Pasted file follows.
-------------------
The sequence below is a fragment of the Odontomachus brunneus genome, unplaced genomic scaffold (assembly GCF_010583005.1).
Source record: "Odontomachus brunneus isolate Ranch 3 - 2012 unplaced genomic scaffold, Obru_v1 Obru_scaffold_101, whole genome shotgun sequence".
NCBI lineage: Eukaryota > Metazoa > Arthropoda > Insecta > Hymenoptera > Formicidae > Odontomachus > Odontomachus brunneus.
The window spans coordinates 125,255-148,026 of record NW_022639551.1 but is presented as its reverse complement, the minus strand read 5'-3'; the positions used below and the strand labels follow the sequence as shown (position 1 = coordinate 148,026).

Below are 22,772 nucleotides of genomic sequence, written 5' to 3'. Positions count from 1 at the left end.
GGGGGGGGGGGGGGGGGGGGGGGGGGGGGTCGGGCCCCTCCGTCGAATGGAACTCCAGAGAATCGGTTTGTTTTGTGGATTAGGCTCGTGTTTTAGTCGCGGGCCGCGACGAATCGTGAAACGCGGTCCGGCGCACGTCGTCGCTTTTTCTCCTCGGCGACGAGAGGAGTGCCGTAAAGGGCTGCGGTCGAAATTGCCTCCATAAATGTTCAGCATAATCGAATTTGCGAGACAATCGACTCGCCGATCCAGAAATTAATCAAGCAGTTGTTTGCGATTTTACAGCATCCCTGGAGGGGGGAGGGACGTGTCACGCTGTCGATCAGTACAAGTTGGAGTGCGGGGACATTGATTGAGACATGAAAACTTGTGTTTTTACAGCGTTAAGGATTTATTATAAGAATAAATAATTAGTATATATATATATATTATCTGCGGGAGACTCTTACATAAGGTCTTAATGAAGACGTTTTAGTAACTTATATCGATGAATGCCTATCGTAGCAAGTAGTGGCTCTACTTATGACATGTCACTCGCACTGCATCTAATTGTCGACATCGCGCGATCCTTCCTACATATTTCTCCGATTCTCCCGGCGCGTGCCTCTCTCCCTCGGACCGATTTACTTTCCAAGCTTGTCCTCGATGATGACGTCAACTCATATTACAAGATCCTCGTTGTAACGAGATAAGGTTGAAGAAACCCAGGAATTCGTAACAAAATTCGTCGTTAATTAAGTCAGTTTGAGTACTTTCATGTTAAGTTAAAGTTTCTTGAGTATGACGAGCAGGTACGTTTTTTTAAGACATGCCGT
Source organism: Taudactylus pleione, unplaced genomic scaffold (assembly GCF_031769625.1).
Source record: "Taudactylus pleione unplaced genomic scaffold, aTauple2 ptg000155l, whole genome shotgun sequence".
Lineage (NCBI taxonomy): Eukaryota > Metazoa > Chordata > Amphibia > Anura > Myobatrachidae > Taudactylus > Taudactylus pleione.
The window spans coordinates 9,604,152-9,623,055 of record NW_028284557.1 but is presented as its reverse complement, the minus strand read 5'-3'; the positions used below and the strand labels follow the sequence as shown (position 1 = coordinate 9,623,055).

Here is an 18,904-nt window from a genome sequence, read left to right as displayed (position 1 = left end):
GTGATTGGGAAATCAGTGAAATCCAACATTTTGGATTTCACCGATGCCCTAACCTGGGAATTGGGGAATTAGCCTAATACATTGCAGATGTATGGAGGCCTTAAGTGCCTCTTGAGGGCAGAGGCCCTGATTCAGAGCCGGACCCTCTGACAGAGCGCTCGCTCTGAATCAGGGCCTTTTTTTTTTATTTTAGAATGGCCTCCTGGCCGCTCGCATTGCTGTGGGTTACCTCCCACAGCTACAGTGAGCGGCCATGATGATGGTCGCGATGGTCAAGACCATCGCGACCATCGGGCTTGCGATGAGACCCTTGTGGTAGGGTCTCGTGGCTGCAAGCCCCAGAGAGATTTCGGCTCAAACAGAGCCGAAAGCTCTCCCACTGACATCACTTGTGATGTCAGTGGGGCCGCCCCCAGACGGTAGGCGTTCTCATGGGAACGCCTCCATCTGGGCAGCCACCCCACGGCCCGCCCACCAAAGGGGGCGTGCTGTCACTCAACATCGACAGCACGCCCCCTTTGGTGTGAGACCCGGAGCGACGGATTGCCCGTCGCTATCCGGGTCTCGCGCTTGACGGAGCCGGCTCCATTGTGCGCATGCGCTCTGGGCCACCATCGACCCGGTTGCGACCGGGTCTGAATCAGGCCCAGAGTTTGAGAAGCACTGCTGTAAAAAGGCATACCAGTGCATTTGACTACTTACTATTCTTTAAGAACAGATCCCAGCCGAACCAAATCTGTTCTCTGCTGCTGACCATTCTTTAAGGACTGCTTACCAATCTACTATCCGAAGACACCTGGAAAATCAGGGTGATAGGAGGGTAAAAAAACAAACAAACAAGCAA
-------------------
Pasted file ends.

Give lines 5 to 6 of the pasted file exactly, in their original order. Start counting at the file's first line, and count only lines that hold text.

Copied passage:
Below are 22,772 nucleotides of genomic sequence, written 5' to 3'. Positions count from 1 at the left end.
GGGGGGGGGGGGGGGGGGGGGGGGGGGGGTCGGGCCCCTCCGTCGAATGGAACTCCAGAGAATCGGTTTGTTTTGTGGATTAGGCTCGTGTTTTAGTCGCGGGCCGCGACGAATCGTGAAACGCGGTCCGGCGCACGTCGTCGCTTTTTCTCCTCGGCGACGAGAGGAGTGCCGTAAAGGGCTGCGGTCGAAATTGCCTCCATAAATGTTCAGCATAATCGAATTTGCGAGACAATCGACTCGCCGATCCAGAAATTAATCAAGCAGTTGTTTGCGATTTTACAGCATCCCTGGAGGGGGGAGGGACGTGTCACGCTGTCGATCAGTACAAGTTGGAGTGCGGGGACATTGATTGAGACATGAAAACTTGTGTTTTTACAGCGTTAAGGATTTATTATAAGAATAAATAATTAGTATATATATATATATTATCTGCGGGAGACTCTTACATAAGGTCTTAATGAAGACGTTTTAGTAACTTATATCGATGAATGCCTATCGTAGCAAGTAGTGGCTCTACTTATGACATGTCACTCGCACTGCATCTAATTGTCGACATCGCGCGATCCTTCCTACATATTTCTCCGATTCTCCCGGCGCGTGCCTCTCTCCCTCGGACCGATTTACTTTCCAAGCTTGTCCTCGATGATGACGTCAACTCATATTACAAGATCCTCGTTGTAACGAGATAAGGTTGAAGAAACCCAGGAATTCGTAACAAAATTCGTCGTTAATTAAGTCAGTTTGAGTACTTTCATGTTAAGTTAAAGTTTCTTGAGTATGACGAGCAGGTACGTTTTTTTAAGACATGCCGT